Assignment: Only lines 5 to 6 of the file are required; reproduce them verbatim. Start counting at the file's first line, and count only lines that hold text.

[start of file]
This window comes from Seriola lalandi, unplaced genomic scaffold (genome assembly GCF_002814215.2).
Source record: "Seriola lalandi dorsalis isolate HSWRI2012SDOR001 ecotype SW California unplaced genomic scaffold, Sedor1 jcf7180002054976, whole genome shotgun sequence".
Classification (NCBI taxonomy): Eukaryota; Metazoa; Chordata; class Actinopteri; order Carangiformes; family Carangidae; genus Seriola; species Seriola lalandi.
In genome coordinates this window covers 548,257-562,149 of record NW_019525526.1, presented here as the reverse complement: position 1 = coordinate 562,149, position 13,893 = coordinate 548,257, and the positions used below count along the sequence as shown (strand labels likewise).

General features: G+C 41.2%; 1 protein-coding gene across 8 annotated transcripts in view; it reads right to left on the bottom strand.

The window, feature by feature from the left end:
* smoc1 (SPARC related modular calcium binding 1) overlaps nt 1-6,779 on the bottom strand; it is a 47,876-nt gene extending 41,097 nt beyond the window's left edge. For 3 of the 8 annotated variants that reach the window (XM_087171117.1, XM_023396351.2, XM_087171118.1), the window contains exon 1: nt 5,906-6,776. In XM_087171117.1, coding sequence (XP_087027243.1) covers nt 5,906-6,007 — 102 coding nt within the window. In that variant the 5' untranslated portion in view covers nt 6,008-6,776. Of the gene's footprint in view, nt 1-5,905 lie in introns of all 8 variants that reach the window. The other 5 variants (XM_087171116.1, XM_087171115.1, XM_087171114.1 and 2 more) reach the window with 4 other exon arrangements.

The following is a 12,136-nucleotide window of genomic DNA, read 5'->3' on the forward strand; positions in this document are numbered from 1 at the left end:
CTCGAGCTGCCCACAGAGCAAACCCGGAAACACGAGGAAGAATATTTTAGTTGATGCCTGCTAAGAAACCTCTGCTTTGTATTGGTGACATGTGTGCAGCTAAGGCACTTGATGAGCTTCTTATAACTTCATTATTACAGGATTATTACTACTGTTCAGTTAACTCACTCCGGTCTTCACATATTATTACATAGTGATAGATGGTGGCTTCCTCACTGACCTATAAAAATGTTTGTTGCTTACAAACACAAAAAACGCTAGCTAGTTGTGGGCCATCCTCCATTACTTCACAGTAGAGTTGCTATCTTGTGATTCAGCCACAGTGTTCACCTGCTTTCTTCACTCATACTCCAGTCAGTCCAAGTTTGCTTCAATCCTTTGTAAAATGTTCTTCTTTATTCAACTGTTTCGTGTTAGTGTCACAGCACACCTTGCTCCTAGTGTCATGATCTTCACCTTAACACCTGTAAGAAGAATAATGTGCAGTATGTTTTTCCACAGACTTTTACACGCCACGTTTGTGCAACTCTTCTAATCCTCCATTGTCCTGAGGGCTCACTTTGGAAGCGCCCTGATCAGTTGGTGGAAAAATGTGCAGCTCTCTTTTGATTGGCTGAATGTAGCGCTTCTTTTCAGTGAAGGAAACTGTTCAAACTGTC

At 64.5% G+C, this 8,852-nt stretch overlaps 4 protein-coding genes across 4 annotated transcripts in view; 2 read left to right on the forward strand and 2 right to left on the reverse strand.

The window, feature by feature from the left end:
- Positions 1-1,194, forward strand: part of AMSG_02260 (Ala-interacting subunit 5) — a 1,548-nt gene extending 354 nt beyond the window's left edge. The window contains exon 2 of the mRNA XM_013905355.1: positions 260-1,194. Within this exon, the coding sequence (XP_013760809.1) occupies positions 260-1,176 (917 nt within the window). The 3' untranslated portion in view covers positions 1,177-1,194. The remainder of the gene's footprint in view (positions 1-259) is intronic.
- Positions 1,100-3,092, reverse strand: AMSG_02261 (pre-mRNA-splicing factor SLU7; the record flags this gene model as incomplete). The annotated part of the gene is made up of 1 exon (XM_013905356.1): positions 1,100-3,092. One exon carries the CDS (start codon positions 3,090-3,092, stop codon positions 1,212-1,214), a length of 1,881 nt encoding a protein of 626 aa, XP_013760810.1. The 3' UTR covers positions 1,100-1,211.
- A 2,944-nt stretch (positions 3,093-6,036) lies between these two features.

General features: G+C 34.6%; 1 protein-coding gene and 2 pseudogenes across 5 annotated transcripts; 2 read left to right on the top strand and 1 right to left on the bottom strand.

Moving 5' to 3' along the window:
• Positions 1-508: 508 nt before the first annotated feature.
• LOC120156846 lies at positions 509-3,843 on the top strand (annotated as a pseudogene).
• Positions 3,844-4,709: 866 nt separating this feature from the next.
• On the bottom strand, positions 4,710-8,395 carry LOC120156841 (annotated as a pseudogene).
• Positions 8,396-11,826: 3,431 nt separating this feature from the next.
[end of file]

General features: G+C 41.2%; 1 protein-coding gene across 8 annotated transcripts in view; it reads right to left on the bottom strand.

The window, feature by feature from the left end: